Walking

I’ve increased my walking to between 7000 and 10,000 steps per day.  Since I did that about 3 days ago I’m hungrier.  It’s a little annoying.  I suppose I’ll stick with it though or else I’ll lose my $40 StepBet investment.  Also, exercise is supposedly good for you…you know, cuz science says.  So there’s that.  I haven’t seen further improvements with regard to weight loss or blood sugar management lately – Weight is around 201.5 and fasting blood glucose is hovering around 120.  I’ll be patient though.  Really.  I will.

 

4 thoughts on “Walking

  1. Exercise increases appetite and/or decreases spontaneous physical activity the rest of the day. It’s a wash for weight loss.

    I’ll quote woo’s mantra on athletic people. ” Athleticism doesn’t produce health, it’s a marker for health.” People want to exercise because they enjoy because their body likes to waste energy.

  2. To quote Peter Attia, MD:

    How important is exercise to losing weight?
    It seems intuitively obvious that it should be important, but experimental trials of diet vs. diet plus exercise invariably show that the exercise makes effectively no difference on weight loss.
    The world is full of overweight and obese people who work at physically demanding jobs — hard-working laborers, for instance, who exercise regularly and are even devoted to it and remain just as obese or overweight as ever. I know, personally, many folks (including myself) who have gained significant weight, despite hours of rigorous daily exercise.
    This isn’t controversial, by the way. It’s this research that led the American College of Sports Medicine and the American Heart Association in their last physical activity guidelines (2007) to make this statement: “It is reasonable to assume that persons with relatively high daily energy expenditures would be less likely to gain weight over time, compared with those who have low energy expenditures. So far, data to support this hypothesis are not particularly compelling.” (And one of the co-authors of this ACSM/AHA report is an exercise physiologist who described himself as “short, fat and bald” when he started running 30 years ago, and since then has run 85,000 miles, or the equivalent of more than three times around the globe at the Equator, while only becoming “short, fatter and balder,” in his own words.)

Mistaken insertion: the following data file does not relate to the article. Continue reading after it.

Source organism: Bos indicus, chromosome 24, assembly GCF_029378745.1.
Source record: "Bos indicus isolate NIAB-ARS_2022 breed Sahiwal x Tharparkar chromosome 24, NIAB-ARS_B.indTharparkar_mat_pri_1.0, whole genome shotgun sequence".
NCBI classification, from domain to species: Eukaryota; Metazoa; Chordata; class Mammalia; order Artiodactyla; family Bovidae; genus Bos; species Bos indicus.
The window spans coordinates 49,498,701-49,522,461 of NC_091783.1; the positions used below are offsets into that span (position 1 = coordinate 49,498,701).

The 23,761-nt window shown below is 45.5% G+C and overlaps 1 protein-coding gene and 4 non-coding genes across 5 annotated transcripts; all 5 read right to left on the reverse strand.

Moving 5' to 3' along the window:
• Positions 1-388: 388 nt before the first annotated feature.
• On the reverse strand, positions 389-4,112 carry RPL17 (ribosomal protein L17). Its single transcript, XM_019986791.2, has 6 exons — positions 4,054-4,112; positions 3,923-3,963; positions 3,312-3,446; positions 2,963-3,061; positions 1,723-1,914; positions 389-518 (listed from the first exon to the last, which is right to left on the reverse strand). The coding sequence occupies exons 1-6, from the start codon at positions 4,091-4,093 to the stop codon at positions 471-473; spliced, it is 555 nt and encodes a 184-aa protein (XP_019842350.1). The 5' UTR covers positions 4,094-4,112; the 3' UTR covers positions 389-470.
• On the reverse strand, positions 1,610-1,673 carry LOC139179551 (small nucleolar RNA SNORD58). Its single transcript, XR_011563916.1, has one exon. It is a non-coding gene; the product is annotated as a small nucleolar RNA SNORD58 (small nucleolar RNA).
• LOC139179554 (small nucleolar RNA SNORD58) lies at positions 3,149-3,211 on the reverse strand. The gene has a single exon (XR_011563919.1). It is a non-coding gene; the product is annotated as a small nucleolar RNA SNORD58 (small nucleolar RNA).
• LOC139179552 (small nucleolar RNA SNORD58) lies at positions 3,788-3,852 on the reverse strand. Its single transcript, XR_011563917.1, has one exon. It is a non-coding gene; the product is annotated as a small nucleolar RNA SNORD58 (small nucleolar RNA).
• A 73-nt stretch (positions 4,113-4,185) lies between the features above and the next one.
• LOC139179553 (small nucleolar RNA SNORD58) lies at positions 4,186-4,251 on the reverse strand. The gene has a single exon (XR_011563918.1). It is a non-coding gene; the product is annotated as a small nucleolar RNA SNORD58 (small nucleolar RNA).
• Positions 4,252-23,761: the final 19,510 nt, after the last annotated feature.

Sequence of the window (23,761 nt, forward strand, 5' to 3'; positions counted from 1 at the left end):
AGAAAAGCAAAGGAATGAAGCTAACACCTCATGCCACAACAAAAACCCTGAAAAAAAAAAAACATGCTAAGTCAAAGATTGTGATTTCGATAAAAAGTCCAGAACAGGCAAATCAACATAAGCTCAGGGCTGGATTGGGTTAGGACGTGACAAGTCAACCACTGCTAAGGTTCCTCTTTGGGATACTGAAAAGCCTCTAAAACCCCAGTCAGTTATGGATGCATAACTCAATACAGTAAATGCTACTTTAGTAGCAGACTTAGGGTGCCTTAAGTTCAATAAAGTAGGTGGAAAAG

How important is exercise to being healthy?
    No one doubts that healthy people tend to be physically active people. The question is whether or not you can take unhealthy people and make them healthy merely by exercising them and without any meaningful change in diet. The answer is probably not.
    Exercise is important for a number of reasons, but weight management and controlling disease risk are not on the list, at least according to the best available evidence.
    Exercise “matters” for at least 5 reasons in my humble opinion: endorphin production (you “feel” better), social interactions, improving competitive skills, increasing endurance and strength, and (perhaps) injury prevention as we age. (Although exercise, of course, also causes injuries if not done correctly.)

  3. @SWOT – Thanks for these perspectives on exercise – I guess I wasn’t clear that I’m walking to improve blood sugar and other metabolic markers. I was losing weight just fine without it. :).

  4. https://www.youtube.com/watch?v=E42TQNWhW3w

    TL;DW

    The 150 Minutes a week necessary for health is a myth. 1 minute of HIIT (e.g. all out sprinting like 3×20 bursts) can [ in those who respond positively to exercise in general not necessarily will] give better results a week.
    He shows recent studies showing data that 4 years lifestyle intervention (usually diet+exercise) shows no benefit for CVD risk.
    In 20% of people, exercise does nothing. In 12%, their markers (blood pressure, Insulin sensitivity) get worse.
    Any exercise needs to be individually tailored (if at all), and it’s not realistic or proper to “prescrbe” exercise.
    On “average” Type II diabetes markers get better”
    “We don’t know” if exercise training will reduce heart disease, angina.:

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